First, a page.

The implementation of guidelines in a South African population with type 2 diabetes
Objective: The aim of this study was to identify the treatment gaps that pertain to risk factors in South African patients with type 2 diabetes mellitus, using national treatment guidelines.
Design: Cross-sectional study.
Setting and subjects: The study consisted of 666 patients with type 2 diabetes mellitus, attending a diabetes clinic at the Charlotte Maxeke Johannesburg Academic Hospital.
Outcome measures: Using a public sector database, retrospective data were obtained on the treatment of type 2 diabetes mellitus participants. Patients were randomly selected on the basis of established type 2 diabetes mellitus diagnosis, and if they were receiving oral hypoglycaemic and/or insulin therapy. Age, gender, race, blood pressure, haemoglobin A1c (HbA1c) and fasting lipids were captured and measured. The history of patients’ previous coronary artery disease, strokes, nephropathy, neuropathy and retinopathy was recorded.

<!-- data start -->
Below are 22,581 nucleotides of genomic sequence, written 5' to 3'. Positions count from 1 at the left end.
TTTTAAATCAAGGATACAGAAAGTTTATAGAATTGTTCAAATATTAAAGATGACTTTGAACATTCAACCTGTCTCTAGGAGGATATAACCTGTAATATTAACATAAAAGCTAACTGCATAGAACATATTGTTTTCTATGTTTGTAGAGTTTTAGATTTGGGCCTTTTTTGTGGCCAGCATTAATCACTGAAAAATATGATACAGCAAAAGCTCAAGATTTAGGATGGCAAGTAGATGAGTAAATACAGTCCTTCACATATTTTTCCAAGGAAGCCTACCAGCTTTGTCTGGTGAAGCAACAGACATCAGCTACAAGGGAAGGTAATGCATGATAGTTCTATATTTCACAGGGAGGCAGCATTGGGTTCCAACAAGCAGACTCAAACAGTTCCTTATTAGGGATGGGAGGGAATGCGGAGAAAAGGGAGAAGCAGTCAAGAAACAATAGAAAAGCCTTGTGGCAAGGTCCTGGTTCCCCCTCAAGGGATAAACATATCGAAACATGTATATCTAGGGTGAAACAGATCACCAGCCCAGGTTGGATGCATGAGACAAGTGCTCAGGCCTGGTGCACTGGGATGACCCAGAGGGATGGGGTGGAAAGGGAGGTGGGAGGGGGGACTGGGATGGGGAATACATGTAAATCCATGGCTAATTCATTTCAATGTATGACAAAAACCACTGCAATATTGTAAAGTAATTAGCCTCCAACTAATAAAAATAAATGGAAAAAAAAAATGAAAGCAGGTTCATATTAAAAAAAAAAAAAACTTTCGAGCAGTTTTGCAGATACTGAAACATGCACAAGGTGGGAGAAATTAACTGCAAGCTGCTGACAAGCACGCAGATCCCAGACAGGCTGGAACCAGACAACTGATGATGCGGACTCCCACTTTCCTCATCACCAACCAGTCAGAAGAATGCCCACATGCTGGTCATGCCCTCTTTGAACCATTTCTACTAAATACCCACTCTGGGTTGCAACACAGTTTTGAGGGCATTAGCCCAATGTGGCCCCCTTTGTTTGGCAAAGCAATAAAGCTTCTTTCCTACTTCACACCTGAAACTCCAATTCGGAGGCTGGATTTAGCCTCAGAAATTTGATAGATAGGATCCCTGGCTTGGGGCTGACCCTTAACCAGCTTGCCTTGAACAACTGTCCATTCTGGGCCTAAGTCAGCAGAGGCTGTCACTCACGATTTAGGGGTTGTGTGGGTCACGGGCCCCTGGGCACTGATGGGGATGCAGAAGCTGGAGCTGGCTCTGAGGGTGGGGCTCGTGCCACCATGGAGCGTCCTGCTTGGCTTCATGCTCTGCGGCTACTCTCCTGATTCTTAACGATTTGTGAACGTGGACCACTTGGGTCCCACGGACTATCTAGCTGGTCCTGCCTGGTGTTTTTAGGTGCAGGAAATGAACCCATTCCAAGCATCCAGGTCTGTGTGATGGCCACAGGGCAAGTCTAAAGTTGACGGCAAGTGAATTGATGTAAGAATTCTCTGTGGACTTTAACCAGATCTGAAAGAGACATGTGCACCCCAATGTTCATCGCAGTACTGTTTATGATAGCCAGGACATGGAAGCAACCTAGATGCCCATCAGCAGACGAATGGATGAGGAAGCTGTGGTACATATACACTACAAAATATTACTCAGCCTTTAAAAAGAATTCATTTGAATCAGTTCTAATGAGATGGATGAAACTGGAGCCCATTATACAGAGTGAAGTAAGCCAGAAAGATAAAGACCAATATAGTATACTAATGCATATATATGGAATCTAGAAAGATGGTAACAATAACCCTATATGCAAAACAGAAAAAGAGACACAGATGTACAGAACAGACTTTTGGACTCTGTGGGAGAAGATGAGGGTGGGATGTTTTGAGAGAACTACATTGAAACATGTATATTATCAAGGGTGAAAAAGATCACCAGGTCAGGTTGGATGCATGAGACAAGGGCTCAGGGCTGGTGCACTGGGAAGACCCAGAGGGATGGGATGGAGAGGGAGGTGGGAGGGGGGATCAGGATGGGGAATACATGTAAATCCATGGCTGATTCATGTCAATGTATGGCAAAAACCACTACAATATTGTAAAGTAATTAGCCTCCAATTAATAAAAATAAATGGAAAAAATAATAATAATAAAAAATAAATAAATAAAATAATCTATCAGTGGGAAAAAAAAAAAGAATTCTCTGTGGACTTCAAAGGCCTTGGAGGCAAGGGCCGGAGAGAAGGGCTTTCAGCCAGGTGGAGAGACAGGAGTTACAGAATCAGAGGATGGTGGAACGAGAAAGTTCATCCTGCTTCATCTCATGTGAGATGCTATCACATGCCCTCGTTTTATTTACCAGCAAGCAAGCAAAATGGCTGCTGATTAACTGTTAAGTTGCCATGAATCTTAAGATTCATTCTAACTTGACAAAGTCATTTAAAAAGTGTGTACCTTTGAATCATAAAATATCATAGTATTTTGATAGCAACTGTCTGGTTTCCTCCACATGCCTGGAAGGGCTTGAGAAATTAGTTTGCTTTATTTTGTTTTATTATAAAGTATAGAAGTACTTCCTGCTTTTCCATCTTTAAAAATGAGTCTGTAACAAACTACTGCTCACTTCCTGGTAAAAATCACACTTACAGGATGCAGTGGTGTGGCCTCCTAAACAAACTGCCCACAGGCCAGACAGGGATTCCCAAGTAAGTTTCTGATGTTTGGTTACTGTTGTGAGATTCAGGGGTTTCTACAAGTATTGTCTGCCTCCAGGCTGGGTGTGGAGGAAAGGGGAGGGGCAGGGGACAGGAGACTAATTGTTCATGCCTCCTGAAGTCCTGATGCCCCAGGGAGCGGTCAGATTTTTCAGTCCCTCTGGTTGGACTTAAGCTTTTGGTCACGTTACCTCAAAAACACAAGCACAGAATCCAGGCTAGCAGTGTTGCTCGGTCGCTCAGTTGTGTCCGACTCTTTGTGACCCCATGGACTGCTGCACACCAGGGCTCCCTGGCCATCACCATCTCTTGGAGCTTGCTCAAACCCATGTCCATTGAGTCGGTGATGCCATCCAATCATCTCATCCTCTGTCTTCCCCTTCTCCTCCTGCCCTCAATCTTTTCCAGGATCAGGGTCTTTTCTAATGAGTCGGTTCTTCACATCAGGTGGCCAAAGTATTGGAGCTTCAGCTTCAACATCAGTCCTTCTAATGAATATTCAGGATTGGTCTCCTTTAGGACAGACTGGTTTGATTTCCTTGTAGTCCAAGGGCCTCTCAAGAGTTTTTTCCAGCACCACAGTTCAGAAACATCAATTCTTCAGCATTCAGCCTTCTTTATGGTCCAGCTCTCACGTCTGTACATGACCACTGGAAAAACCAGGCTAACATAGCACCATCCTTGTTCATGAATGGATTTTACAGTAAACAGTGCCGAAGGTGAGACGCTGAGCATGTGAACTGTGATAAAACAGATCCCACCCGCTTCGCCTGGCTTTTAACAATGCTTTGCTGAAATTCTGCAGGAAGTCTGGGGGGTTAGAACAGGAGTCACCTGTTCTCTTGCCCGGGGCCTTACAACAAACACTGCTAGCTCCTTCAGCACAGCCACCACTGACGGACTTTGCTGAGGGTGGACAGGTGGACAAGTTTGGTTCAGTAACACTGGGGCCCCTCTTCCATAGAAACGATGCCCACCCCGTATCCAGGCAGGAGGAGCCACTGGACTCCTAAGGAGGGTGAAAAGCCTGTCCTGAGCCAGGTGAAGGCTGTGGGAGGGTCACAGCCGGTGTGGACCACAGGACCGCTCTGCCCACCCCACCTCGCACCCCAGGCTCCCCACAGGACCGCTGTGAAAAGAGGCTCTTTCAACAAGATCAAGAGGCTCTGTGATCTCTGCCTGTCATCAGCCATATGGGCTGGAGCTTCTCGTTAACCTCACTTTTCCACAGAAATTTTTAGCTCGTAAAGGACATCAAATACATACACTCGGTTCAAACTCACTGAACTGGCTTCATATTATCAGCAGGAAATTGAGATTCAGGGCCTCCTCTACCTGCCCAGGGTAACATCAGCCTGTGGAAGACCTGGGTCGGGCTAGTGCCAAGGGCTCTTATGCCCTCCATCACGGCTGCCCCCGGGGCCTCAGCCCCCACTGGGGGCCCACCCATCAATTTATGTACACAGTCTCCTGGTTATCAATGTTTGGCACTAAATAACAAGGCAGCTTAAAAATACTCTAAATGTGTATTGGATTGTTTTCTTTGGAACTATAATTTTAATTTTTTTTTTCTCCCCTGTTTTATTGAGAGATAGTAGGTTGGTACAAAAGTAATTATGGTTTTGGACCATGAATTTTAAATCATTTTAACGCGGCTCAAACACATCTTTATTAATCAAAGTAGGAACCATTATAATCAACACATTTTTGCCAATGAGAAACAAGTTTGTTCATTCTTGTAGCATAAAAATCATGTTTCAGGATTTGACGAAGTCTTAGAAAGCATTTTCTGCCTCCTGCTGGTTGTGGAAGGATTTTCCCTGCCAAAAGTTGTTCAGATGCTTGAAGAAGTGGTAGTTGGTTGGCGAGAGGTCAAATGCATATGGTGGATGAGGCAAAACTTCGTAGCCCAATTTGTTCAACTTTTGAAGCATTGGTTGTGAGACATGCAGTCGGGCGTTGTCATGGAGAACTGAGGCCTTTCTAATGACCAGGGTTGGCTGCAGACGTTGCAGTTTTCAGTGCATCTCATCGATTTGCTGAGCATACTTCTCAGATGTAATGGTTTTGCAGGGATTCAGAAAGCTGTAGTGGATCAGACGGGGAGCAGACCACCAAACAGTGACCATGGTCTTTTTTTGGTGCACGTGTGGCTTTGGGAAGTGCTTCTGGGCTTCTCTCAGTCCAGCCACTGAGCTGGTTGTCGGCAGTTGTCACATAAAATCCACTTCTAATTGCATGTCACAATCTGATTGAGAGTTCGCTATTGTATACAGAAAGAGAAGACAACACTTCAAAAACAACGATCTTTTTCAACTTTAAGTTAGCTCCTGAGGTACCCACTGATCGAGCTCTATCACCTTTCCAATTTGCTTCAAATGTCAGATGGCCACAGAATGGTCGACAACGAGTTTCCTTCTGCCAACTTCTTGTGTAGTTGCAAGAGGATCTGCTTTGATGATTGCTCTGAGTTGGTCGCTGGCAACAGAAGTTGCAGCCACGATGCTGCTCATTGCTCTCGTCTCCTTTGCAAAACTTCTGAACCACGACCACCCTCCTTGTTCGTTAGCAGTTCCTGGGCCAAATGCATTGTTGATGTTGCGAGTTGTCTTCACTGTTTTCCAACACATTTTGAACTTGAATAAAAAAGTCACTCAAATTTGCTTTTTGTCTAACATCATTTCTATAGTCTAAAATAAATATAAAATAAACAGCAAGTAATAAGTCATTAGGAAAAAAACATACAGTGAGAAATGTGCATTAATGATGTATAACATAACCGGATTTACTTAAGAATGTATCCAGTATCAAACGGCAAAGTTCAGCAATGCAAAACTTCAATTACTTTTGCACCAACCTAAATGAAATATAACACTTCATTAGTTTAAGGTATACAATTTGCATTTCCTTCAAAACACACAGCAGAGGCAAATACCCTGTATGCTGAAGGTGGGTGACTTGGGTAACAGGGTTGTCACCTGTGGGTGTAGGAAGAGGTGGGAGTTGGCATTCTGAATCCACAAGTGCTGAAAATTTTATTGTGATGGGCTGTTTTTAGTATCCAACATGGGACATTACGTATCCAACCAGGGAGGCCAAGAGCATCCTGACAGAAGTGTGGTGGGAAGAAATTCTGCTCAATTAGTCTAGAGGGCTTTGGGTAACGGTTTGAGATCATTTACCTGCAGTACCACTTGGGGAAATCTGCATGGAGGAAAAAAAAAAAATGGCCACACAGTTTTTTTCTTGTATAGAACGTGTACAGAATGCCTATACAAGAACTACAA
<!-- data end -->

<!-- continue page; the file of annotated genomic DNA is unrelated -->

Results: The mean age of the patients was 63 years [standard deviation (SD) 11.9], 55% of whom were females. The HbA1c was 8.8% (SD 2.5). 26.2% of patients attained HbA1c levels of < 7%. Of the total patients, 45.8% met a < 130/80 mmHg blood pressure target, and 53.8% a low-density lipoprotein (LDL) cholesterol of < 2.5 mmol/l. Only 7.5% obtained the combined target for HbA1c , blood pressure and LDL cholesterol.
Conclusion: Traditionally, type 2 diabetes mellitus treatment has centred on correcting blood glucose levels. Yet, as many as 80% of people with type 2 diabetes mellitus die from some form of cardiovascular disease (CVD). Many trials have demonstrated the benefits of targeting CVD risk factors (HbA1c, blood pressure and lipids) in patients with type 2 diabetes mellitus. Despite the wealth of evidence, our data suggest that significant undertreatment of risk factors in patients with type 2 diabetes mellitus remains.
Keywords: diabetes mellitus, risk factors, targets, management
Material submitted for publication in the Journal of Endocrinology, Metabolism and Diabetes of South Africa (JEMDSA) is accepted provided it has not been published elsewhere. JEMDSA reserves copyright of the material published. Neither JEMDSA nor the Publisher may be held responsible for statements made by the authors.